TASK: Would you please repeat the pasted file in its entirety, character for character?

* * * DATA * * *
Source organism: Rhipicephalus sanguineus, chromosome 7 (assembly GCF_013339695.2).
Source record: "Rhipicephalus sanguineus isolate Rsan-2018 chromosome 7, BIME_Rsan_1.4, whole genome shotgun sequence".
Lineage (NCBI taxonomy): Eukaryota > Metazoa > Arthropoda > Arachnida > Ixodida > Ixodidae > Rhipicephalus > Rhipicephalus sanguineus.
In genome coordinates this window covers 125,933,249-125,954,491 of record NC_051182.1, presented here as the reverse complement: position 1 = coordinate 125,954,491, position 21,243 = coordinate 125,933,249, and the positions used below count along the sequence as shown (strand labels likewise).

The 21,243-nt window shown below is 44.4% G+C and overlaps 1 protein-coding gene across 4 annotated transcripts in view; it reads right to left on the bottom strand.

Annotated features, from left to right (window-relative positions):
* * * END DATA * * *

Source organism: Rhipicephalus sanguineus, chromosome 7 (assembly GCF_013339695.2).
Source record: "Rhipicephalus sanguineus isolate Rsan-2018 chromosome 7, BIME_Rsan_1.4, whole genome shotgun sequence".
Lineage (NCBI taxonomy): Eukaryota > Metazoa > Arthropoda > Arachnida > Ixodida > Ixodidae > Rhipicephalus > Rhipicephalus sanguineus.
In genome coordinates this window covers 125,933,249-125,954,491 of record NC_051182.1, presented here as the reverse complement: position 1 = coordinate 125,954,491, position 21,243 = coordinate 125,933,249, and the positions used below count along the sequence as shown (strand labels likewise).

The 21,243-nt window shown below is 44.4% G+C and overlaps 1 protein-coding gene across 4 annotated transcripts in view; it reads right to left on the bottom strand.

Annotated features, from left to right (window-relative positions):